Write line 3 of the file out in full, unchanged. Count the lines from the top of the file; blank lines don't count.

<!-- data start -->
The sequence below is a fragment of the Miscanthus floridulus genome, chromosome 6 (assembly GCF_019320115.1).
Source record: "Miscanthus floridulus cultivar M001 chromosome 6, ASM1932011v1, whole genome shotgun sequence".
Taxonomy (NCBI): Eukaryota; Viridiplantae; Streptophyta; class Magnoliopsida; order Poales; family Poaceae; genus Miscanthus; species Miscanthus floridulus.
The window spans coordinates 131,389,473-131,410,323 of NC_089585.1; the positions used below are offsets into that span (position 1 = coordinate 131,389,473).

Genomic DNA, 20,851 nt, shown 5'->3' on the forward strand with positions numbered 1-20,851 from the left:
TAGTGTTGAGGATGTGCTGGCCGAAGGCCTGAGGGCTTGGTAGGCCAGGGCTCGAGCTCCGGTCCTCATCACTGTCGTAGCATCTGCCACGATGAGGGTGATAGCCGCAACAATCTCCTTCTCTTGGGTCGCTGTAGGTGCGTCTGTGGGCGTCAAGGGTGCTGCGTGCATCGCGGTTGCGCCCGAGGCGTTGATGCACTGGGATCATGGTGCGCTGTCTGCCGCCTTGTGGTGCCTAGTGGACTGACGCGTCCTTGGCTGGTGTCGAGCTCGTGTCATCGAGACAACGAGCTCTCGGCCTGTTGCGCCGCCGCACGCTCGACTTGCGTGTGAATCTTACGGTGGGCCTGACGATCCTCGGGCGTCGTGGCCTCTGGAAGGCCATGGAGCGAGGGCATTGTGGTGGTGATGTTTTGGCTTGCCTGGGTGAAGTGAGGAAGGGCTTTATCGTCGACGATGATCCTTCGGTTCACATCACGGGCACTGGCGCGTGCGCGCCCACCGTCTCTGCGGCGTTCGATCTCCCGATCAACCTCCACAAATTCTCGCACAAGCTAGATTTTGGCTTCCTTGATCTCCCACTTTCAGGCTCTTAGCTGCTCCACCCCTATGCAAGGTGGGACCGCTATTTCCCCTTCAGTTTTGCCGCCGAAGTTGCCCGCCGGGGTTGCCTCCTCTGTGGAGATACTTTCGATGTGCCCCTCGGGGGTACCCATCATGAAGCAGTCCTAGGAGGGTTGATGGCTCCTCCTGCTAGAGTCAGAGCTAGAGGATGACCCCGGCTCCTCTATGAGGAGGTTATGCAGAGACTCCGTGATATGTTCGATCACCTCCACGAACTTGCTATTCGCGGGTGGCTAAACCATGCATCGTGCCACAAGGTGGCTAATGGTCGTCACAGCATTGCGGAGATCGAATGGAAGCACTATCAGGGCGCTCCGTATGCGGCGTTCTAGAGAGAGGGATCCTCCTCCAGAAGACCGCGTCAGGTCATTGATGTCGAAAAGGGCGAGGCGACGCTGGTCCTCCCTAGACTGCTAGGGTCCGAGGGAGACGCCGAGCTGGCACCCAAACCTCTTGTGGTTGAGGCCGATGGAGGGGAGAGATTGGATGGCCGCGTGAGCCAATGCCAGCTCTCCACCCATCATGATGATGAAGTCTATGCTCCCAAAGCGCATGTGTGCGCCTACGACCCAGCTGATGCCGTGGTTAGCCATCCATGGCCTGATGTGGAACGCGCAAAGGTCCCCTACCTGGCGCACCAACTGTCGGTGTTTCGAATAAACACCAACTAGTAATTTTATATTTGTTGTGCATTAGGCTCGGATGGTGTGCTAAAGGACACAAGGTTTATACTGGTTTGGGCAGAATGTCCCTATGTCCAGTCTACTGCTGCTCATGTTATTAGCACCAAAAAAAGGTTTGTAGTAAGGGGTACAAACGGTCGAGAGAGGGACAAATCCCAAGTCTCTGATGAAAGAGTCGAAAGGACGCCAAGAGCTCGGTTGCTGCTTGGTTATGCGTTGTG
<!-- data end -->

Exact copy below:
Taxonomy (NCBI): Eukaryota; Viridiplantae; Streptophyta; class Magnoliopsida; order Poales; family Poaceae; genus Miscanthus; species Miscanthus floridulus.